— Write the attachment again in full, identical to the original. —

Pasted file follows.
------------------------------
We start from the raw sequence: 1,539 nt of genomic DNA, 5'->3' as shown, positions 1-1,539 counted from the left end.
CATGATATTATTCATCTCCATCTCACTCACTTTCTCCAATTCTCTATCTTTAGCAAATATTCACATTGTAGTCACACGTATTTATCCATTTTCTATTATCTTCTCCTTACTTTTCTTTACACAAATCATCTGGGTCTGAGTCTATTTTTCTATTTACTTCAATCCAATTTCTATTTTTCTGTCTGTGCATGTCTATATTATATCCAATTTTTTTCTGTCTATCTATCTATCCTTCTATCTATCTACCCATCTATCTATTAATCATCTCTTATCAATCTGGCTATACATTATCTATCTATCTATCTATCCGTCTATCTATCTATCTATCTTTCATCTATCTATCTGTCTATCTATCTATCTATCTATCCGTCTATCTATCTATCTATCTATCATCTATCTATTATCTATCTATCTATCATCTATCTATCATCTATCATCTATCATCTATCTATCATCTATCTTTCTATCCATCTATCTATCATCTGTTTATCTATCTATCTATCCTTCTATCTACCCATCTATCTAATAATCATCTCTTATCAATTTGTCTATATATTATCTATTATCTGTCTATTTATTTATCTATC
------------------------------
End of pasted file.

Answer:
We start from the raw sequence: 1,539 nt of genomic DNA, 5'->3' as shown, positions 1-1,539 counted from the left end.
CATGATATTATTCATCTCCATCTCACTCACTTTCTCCAATTCTCTATCTTTAGCAAATATTCACATTGTAGTCACACGTATTTATCCATTTTCTATTATCTTCTCCTTACTTTTCTTTACACAAATCATCTGGGTCTGAGTCTATTTTTCTATTTACTTCAATCCAATTTCTATTTTTCTGTCTGTGCATGTCTATATTATATCCAATTTTTTTCTGTCTATCTATCTATCCTTCTATCTATCTACCCATCTATCTATTAATCATCTCTTATCAATCTGGCTATACATTATCTATCTATCTATCTATCCGTCTATCTATCTATCTATCTTTCATCTATCTATCTGTCTATCTATCTATCTATCTATCCGTCTATCTATCTATCTATCTATCATCTATCTATTATCTATCTATCTATCATCTATCTATCATCTATCATCTATCATCTATCTATCATCTATCTTTCTATCCATCTATCTATCATCTGTTTATCTATCTATCTATCCTTCTATCTACCCATCTATCTAATAATCATCTCTTATCAATTTGTCTATATATTATCTATTATCTGTCTATTTATTTATCTATC